A study on elderly Japanese patients demonstrated that blood levels of the omega3 fatty acids EPA and DHA increase after prolonged consumption of ALA from a plant based oil. The change is slow and requires about 10 months of supplementation. However, the result of the study suggests that supplementation with ALA from flax oil may to some degree have the same beneficial role as supplementation with fish oil. This news may be particularly interesting to people following a vegetarian diet or for those who do not eat fish products. [Journal of Nutrition Science Viturminol, December 1999]
Properties Of EFAs
The value of LA and LNA to health results from their chemical properties. EFAs react with oxygen: EFA rich oils such as flax, hemp and safflower were traditionally used in paints because they oxidize, dry and harden quickly when exposed to air. When fresh, these oils are valuable human foods. EFAs absorb sunlight, increasing their ability to react with oxygen by about 1000 fold and making them very active chemically.
EFA molecules carry slight negative charges that cause them to repel one another. They spread out in all directions. This property enables EFAs to carry oil soluble toxins from deep within the body to the skin surface for eliminations. EFAs form associations with the sulfhydryl group (cysteine) in proteins, important in reactions that make possible the one way movement of electrons and energy on which life depends. EFAs store electric charges that produce bioelectric currents important for muscle, cell membrane and nerve functions, including the transmission of messages.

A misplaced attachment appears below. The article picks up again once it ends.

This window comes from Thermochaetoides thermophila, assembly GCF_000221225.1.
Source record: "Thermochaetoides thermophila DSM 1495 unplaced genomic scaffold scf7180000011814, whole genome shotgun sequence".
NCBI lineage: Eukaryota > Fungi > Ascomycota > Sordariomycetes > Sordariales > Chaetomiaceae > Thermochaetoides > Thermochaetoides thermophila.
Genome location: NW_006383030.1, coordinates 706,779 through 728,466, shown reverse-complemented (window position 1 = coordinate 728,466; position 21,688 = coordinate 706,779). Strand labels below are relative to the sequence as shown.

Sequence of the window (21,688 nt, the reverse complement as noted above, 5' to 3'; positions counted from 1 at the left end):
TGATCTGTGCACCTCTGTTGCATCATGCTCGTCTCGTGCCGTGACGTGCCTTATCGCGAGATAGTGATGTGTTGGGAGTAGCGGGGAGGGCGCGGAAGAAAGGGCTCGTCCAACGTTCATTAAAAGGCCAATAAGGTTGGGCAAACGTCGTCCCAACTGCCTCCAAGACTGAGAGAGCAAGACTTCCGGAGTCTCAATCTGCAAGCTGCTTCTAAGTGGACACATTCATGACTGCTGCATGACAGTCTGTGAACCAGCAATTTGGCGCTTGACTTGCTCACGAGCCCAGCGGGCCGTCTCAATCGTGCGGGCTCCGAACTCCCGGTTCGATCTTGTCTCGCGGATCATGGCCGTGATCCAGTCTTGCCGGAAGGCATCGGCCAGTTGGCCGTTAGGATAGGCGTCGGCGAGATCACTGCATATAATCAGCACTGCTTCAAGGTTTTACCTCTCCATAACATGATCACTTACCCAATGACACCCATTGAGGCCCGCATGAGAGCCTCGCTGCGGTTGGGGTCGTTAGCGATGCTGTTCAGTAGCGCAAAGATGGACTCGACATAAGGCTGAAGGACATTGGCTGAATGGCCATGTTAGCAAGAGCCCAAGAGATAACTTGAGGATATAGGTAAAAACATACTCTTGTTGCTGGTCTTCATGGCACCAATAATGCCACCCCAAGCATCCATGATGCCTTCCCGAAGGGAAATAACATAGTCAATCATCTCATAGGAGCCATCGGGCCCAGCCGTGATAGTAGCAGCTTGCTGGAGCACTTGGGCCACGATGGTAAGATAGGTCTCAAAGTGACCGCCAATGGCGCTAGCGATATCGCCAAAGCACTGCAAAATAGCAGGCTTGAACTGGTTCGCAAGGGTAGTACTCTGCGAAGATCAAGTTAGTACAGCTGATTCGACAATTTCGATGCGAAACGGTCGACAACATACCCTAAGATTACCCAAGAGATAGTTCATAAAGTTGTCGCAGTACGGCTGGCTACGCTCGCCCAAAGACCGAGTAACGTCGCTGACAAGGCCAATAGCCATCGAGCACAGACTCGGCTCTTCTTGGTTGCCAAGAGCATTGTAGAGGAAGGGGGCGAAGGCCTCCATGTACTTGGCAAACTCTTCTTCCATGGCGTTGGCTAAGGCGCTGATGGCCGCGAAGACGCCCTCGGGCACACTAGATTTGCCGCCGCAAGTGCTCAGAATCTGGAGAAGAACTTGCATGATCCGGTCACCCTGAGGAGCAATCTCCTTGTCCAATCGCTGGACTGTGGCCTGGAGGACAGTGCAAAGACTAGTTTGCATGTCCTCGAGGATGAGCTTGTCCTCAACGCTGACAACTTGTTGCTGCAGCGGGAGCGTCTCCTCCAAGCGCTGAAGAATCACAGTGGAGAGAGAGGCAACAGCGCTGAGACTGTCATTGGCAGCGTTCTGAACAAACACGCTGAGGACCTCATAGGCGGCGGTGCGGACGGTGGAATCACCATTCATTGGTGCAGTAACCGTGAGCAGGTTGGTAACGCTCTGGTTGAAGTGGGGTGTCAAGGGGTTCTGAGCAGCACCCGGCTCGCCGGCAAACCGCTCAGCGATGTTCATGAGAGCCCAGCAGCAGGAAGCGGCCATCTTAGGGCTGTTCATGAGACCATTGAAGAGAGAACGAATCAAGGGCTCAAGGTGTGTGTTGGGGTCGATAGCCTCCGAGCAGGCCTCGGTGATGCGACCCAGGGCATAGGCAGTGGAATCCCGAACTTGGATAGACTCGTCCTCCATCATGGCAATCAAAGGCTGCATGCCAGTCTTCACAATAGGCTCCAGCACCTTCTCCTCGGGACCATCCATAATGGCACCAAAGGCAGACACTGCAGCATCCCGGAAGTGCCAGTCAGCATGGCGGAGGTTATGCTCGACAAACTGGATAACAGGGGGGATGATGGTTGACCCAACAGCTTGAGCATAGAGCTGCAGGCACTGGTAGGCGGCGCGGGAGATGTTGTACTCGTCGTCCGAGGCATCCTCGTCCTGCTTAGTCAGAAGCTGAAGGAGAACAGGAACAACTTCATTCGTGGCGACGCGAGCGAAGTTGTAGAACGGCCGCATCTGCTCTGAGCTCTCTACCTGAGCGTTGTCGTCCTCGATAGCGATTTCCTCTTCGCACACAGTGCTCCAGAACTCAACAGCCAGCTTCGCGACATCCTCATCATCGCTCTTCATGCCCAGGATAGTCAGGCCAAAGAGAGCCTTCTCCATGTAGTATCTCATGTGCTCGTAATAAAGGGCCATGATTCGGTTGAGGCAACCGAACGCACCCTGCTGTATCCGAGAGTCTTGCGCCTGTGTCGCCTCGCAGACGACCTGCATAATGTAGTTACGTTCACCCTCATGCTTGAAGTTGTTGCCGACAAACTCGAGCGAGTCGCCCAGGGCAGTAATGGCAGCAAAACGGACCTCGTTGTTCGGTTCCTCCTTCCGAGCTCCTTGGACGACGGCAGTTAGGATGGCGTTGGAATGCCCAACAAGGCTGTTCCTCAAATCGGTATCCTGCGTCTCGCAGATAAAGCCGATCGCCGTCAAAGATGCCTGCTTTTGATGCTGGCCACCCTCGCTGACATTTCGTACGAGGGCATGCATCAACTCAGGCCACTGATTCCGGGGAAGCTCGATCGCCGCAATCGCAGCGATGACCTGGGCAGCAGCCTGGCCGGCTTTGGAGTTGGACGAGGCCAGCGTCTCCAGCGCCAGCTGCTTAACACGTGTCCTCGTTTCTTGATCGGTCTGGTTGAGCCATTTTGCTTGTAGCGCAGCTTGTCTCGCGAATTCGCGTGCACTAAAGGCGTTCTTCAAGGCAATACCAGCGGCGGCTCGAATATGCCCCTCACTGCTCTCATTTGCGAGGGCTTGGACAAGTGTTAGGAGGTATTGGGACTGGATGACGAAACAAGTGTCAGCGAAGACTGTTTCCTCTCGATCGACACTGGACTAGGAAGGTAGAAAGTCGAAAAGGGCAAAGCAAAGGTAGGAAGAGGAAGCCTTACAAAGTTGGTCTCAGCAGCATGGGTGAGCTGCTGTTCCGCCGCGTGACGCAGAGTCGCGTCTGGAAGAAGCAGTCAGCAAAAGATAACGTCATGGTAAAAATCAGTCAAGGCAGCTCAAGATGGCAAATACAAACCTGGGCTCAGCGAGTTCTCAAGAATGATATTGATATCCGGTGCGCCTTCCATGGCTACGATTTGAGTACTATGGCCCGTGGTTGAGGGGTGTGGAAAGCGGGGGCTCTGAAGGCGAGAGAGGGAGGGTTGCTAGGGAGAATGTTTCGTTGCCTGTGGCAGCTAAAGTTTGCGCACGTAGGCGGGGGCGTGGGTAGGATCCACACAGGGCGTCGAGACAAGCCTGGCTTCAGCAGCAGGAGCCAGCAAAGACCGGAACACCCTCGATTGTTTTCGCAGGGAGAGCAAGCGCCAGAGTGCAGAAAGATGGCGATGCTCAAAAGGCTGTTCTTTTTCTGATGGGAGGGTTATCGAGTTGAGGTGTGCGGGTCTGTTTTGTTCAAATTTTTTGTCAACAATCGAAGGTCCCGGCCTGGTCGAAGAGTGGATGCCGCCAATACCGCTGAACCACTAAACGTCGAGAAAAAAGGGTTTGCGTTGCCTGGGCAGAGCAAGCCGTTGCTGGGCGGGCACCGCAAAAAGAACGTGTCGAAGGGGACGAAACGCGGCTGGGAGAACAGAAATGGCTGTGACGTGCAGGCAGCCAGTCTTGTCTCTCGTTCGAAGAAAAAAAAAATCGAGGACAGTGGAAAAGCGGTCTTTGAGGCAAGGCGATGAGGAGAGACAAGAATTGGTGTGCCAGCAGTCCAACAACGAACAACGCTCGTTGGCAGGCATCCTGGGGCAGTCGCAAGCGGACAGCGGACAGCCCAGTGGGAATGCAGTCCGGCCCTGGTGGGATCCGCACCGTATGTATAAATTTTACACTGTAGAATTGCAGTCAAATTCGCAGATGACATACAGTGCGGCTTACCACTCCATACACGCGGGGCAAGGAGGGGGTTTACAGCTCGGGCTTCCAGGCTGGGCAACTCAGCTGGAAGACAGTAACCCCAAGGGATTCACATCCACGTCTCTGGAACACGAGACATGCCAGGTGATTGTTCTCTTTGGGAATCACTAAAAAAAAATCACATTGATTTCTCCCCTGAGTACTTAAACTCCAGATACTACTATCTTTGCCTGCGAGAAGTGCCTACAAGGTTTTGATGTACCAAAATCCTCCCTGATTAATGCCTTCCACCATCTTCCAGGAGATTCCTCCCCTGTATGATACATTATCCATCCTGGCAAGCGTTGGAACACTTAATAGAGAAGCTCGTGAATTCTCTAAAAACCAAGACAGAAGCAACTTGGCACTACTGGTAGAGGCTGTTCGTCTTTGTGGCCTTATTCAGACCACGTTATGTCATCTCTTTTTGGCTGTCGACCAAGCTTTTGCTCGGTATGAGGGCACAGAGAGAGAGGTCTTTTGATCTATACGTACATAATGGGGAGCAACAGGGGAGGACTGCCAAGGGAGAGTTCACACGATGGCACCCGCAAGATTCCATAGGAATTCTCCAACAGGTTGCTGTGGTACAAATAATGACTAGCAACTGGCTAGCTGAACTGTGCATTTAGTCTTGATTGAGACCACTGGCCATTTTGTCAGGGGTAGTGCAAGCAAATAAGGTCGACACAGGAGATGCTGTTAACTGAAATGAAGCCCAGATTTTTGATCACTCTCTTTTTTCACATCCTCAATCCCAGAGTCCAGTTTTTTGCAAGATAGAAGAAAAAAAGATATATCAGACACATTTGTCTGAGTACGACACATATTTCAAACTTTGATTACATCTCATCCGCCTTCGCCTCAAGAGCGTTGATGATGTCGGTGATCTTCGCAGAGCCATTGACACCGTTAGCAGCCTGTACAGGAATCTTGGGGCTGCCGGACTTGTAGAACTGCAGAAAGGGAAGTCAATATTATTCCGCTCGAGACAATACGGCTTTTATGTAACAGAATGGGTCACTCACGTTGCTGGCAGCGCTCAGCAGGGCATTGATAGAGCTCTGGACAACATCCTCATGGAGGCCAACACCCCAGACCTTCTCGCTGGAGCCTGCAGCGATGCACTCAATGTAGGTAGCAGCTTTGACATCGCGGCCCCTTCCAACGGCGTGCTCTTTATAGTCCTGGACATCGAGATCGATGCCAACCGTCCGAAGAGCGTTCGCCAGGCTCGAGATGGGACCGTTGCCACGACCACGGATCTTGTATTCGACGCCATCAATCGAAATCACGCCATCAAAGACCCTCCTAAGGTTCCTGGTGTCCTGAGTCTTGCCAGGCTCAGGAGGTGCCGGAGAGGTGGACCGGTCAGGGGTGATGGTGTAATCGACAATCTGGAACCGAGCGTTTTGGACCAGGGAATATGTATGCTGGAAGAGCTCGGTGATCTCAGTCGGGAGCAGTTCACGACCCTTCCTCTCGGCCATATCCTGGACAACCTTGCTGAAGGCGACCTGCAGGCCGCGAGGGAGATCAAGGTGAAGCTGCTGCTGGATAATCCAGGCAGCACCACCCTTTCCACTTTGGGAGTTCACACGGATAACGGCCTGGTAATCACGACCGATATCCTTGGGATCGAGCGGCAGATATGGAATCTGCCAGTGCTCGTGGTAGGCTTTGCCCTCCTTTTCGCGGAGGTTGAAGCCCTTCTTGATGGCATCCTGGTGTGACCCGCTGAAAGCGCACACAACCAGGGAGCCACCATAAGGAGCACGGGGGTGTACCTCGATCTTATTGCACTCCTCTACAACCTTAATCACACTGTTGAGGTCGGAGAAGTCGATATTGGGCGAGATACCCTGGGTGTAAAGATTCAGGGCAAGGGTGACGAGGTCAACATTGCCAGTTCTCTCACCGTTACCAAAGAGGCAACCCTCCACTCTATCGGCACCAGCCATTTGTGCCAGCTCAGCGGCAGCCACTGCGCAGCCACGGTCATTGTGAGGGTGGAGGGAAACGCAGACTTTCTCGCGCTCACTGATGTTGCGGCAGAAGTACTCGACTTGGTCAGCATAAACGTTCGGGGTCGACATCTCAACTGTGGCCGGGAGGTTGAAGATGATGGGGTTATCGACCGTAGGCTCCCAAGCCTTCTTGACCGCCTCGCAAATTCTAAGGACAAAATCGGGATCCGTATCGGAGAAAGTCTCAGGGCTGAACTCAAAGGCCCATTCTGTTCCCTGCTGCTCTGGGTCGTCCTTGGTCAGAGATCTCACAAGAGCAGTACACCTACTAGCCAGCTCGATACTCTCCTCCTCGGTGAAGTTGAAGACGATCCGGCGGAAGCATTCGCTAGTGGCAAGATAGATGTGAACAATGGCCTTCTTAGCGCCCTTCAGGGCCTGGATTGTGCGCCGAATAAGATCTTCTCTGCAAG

As structural components of membranes, EFAs help form a barrier that keeps foreign molecules, viruses, yeasts, fungi and bacteria outside of cells, and keeps the cells' proteins, enzymes, genetic material and organelles (small organs) inside. They also help regulate the traffic of substances in and out of our cells via protein channels, pumps and other mechanisms.
They perform similar functions in membranes that surround organelles within our cells. EFAs fulfill many functions:
Of approximately fifty known essential nutrients, LA has the highest daily requirement. The amount needed varies with season, latitude, levels of activity and stress, nutritional state, and individual differences. Just 1 to 2% of calories (1 tsp per day) prevent signs of deficiency in most healthy adults. LA optimums are around 3 to 6 percent of calories (1 tbsp per day), requiring about 30 IU of vitamin E to help prevent rancidity. Obese people and those eating hard fats, sugar, and trans fatty acids require more. Nutrients essential for LA functions include magnesium, selenium, zinc, and vitamins A, carotene, B3, B6, C and E.
An adult carries about 10 kilograms of body fat, of which approximately 1 kilogram is LA. Vegetarians’ bodies carry up to 25% of their body fat as LA. People with degenerative disease average only about 8% of their body fat as LA.